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Friday, December 28, 2007

Purplecons for Obama

If you are a conservative like Andrew Sullivan is a conservative (we dub thee “Purplecon"), then Sullivan wants you to vote for Obama.

In Obama, disaffected Republicans also have a chance to punish their own party for its abandonment of conservatism, embrace of dumb authoritarianism abroad and spendthrift liberalism at home.

That’s right, to punish the GOP, Sullivan wants you to vote for someone who isn’t conservative, promises scary big expansions of government programs, no vision on salvaging the tattered future of Social Security without resorting to massive tax increases, and a cut-and-run-quicker-than-Hillary foreign policy approach that should leave Iraq’s future looking even more dismal than Social Security’s. Because the way to really push for a more accountable, more fiscally responsible, more conservative Republican party is to vote in droves for the exact opposite.

The logic is undeniable.

Shawn Macomber’s response to this idiocy is perfectly on point:

Look, Andrew, the Republicans we have running are bad enough, okay? I already feel like I’m being punished. Why I would want to compound that pain by voting for a kneejerk liberal who is going to spend the next four years lecturing me on the never-ending list of virtues he attributes to himself--before going ahead and injecting the government into ever further reaches of my life for my own good anyway? I mean, if I wanted a preening, pious megalomaniac I’d just vote for that Baptist guy who stays at the Holiday Inn Express.

Obama is running on a platform remarkably similar to Hillary’s, he’s just more likable and he’s staked out ground a little further to the left (but not all the way out into Kucinichland). Frankly, I’d rather vote Hillary (and if the choice was Huckabee v/ Hillary, that’s probably what I would do).

I’m not in the business of endorsing candidates--I don’t precisely hold the position of prominence that cries out for political recommendations. For the sake of conversation, though, I will admit that the only person I have given money to during this election cycle has been Fred Thompson. I tend to like his policies, and, while it was mistaken for people to see him as the Gipper reincarnate, I think that he has the temperament and intelligence to do the job well. Sadly, it looks less and less like he has a legitimate shot at the nomination, but while there’s a chance that Thompson (or one of a few other GOP candidates) can still gain the nomination, I’m sticking with my party instead of abandoning it for the flashing smile and extravagant promises of an unreconstructed leftist who doesn’t come close to addressing my biggest issues with any authority.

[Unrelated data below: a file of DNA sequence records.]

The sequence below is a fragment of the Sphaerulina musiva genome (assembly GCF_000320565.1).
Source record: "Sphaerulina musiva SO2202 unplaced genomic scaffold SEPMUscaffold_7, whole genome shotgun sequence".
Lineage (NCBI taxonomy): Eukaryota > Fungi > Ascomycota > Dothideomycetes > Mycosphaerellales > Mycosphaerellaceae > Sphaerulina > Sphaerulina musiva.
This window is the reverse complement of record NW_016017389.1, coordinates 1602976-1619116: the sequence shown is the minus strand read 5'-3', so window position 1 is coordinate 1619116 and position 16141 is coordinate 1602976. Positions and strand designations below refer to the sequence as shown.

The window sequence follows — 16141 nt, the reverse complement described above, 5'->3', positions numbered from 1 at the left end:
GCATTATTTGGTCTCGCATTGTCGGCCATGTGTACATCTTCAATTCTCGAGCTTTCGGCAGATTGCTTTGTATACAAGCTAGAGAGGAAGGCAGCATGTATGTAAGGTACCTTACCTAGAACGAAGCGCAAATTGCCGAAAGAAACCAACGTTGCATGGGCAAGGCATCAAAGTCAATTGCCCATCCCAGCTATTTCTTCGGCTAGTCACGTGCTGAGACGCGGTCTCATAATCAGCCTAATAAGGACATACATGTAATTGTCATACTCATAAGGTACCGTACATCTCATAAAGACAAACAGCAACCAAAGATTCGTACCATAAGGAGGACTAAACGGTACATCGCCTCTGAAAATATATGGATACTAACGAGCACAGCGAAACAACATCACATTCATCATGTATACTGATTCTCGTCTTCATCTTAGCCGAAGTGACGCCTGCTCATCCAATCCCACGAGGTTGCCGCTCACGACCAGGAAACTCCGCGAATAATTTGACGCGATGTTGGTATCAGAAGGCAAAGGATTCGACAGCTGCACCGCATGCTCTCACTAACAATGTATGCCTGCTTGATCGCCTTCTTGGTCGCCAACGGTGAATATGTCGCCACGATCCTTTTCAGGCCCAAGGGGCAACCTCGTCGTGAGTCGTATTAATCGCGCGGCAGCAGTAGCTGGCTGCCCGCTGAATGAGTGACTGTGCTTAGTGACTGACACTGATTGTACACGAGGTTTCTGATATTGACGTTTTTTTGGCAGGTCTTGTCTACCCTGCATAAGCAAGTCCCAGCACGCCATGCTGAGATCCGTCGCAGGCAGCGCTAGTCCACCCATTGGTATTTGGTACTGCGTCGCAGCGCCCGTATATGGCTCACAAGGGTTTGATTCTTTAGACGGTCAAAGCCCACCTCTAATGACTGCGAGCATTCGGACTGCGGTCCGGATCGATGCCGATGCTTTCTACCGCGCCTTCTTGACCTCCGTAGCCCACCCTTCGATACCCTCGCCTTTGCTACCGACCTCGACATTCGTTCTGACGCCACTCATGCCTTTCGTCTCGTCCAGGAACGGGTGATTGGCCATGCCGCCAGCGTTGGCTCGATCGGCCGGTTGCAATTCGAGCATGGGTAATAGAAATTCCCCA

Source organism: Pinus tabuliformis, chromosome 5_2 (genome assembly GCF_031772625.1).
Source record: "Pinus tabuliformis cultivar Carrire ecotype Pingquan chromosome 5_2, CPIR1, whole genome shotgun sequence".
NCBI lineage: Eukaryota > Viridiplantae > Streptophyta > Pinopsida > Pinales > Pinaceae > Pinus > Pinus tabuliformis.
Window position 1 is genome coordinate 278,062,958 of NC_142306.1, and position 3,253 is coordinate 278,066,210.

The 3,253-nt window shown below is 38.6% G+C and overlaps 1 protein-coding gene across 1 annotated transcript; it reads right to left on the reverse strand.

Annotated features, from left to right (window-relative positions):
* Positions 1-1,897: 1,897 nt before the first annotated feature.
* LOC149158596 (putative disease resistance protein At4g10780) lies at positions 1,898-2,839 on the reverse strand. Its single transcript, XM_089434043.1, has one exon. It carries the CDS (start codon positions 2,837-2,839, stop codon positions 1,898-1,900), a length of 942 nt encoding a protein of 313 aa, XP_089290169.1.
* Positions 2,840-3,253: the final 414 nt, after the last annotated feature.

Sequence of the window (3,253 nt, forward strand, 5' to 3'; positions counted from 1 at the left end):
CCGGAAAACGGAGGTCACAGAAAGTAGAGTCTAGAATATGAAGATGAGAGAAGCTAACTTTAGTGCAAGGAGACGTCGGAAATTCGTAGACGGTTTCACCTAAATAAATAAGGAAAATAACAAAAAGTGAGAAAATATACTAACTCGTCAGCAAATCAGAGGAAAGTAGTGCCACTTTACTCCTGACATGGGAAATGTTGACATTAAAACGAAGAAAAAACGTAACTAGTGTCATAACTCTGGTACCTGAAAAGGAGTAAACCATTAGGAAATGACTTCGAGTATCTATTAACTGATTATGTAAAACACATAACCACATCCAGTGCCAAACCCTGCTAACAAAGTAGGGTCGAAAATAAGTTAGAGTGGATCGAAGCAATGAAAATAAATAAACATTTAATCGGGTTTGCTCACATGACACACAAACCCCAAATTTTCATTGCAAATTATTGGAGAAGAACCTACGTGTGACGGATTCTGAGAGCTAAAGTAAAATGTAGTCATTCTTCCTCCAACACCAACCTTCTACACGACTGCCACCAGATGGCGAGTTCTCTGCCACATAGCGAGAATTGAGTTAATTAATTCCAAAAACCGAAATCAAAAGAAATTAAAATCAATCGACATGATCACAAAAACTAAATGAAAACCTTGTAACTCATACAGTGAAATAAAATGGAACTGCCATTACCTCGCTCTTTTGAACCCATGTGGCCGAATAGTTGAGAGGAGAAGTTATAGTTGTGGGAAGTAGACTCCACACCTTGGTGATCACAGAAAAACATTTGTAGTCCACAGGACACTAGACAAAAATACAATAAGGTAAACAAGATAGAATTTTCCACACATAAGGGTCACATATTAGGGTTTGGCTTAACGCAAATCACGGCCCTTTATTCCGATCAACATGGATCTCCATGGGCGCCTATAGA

And, anyway, if the choice comes down to Obama or that “Baptist guy who stays at the Holiday Inn Express”, I’m voting Ron Paul for the improved entertainment value and wholesale destruction of useless government agencies.

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You have probably never been one of the voters who can only remember faces and votes for the only name he remembers. Since Fred Thompson has been on TV, those voters I’ve just mentioned just might get him the nomination.

on Dec 28 2007 @ 06:05 PM

If you’re a conservative like Andrew Sullivan is a conservative, you’re a liberal.

The only way you could call Andrew Sullivan a conservative is if it’s followed by the phrase “self-described”.

on Dec 28 2007 @ 09:06 PM

How long is Sullivan going to pout about gay marriage anyway?

on Dec 28 2007 @ 09:39 PM

Virginia, one of the women in my office (who says that she refuses to vote Hillary because Hillary is a woman) says that she’ll consider voting Fred because she liked his character on TV. I found myself in the odd position of arguing that it was stupid to disqualify Hillary because she’s a woman and vote for Fred because he’s a likable actor.

Sometimes I hate politics.

Andrew Sullivan so obviously went off the deep end on his one issue (gay marriage, indeed) that his self-proclaimed authentic conservatism is only good as a joke. I understand that he has his priorities; it’s just sad that it has colored so much of the rest of his thinking that he can’t much be taken seriously anymore.

on Dec 28 2007 @ 10:41 PM

I say that because I always end up thinking of his infamous “gas is woefully undertaxed” column.

on Dec 29 2007 @ 07:10 AM

Zomby - can you please flatten that woman’s tires on election day?  We don’t need idiots voting.